In June alone, the region attracted more than 132,031 tourists from overseas, up 24 percent over the same period in 2010. 

Still, Amina Tailait, a Uyghur woman who sells handcrafts at the shopping mall, complains about business. 

“Yes, a lot of tourists come and go, come and go. They are all looking, no one is buying,” she said.

Zhu Jun, who runs a souvenir shop, voiced the same concerns. “Traveling in Xinjiang must be more expensive than in other Southeast Asian countries, maybe people need to save money by not shopping.” 

What bothers and worries Yinamu Nailierding, director of the tourist administration is the lack of toilets to accommodate the increasing number of tourists.

“I often hear tourists saying that everything is good in Xinjiang. The weather is good, the food is good, people are nice, only the toilets are terrible, stinky and hard to find,” he said.

Yinamu said everyone in the tourist business is working for the same goal. “As minorities we might look different from each other, but we are all of same at heart. We all want to show the best of Xinjiang to the tourists,” he said.

Life beyond Xinjiang

Awaguli, 24, a senior student of Xinjiang University majoring in chemical engineering, sighed slightly while having lunch at a canteen. She barely finished half of her meal. 

She is trying to decide whether to go back to work in her hometown Turpan, a town on the ancient Silk Road, or stay in Urumqi to work, which her parents oppose.

Most of her classmates have landed jobs in factories. She said she wants to work in other provinces and experience other places in the country.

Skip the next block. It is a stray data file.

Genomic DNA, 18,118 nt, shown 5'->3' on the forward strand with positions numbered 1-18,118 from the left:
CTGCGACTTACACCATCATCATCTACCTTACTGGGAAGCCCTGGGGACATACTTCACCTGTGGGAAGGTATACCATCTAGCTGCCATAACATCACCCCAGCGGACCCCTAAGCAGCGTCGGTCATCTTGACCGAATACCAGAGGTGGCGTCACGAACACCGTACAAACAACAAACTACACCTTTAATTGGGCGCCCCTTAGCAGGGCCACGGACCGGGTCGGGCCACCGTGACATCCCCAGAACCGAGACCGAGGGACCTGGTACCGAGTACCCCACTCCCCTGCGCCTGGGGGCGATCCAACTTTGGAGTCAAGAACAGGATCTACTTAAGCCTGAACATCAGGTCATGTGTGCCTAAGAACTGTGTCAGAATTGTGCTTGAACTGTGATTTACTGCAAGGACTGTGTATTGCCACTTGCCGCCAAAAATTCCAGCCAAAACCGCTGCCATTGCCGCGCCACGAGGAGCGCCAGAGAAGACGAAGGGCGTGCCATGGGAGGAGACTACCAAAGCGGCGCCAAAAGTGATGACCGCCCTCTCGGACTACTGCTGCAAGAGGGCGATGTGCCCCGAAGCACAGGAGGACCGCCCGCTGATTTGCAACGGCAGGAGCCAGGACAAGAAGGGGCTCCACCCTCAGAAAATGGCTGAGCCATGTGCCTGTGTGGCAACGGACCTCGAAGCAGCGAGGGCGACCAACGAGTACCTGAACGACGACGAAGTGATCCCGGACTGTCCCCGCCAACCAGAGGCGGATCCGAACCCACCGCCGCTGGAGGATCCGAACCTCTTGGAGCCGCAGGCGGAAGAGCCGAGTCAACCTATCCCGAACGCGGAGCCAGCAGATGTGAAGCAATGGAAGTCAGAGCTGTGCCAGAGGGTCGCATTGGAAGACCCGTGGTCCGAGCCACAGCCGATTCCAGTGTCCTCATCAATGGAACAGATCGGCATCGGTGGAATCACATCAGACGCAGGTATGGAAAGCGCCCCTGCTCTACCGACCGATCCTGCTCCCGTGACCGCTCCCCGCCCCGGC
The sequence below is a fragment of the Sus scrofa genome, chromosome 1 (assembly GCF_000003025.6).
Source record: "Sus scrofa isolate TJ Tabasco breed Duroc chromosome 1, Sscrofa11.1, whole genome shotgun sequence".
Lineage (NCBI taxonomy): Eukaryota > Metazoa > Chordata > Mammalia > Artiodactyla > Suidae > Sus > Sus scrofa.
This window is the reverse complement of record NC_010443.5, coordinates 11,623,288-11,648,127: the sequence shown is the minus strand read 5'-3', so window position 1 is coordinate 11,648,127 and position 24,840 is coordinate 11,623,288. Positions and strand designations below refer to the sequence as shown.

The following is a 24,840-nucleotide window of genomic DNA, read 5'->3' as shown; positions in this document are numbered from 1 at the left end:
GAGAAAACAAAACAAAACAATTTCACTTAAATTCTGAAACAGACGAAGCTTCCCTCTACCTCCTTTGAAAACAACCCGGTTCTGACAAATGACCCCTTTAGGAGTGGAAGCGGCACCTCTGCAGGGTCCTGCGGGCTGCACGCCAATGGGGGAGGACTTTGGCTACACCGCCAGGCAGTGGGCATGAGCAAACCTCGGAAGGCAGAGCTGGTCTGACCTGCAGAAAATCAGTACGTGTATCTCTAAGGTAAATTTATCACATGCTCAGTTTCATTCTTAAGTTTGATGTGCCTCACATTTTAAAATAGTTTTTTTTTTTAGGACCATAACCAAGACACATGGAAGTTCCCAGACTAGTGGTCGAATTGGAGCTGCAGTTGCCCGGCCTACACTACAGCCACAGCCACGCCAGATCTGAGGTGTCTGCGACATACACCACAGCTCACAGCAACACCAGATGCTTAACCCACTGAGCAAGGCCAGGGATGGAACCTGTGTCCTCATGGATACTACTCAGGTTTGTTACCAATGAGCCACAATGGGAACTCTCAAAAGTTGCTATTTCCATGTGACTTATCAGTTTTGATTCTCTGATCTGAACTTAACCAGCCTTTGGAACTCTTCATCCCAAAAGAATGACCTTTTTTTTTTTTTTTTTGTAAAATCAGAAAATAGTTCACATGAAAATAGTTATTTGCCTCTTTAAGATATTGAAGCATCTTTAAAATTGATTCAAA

“I want to see the world outside of Xinjiang, but my parents worry that I won’t fit in. I’m confused,” she said.

People from Xinjiang are traveling more broadly and working in disparate parts of the country. About 150,000 leave Xinjiang and relocate in coastal cities each year, according to region’s Development and Reform Commission. 

Language and skills training

Many Uyghur people appear ethnically different than Han Chinese and Mandarin is often their second language.

These differences have not always produced good results.  In 2009 a brawl at a toy factory in Shaoguan, Guangdong Province between Han and Uyghur people was reported to have led to the July riot. 

To help Uyghur people better adjust to society outside of Xinjiang, the government has set up language and skills training courses.  

At a national conference on “pairing” with Xinjiang held in Beijing in May, the central government pledged to promote further development in Xinjiang, saying improving the lives of residents was a high priority.

He Guoqiang, a Politburo Standing Committee member of the Communist Party of China Central Committee, urged local officials to allow Xinjiang’s ethnic population to share in the region’s achievements during a tour of Xinjiang in June.

“We should thank the ethnic groups of Xinjiang for their contribution in developing Xinjiang and stabilizing China’s frontier,” he was quoted by Xinhua as saying.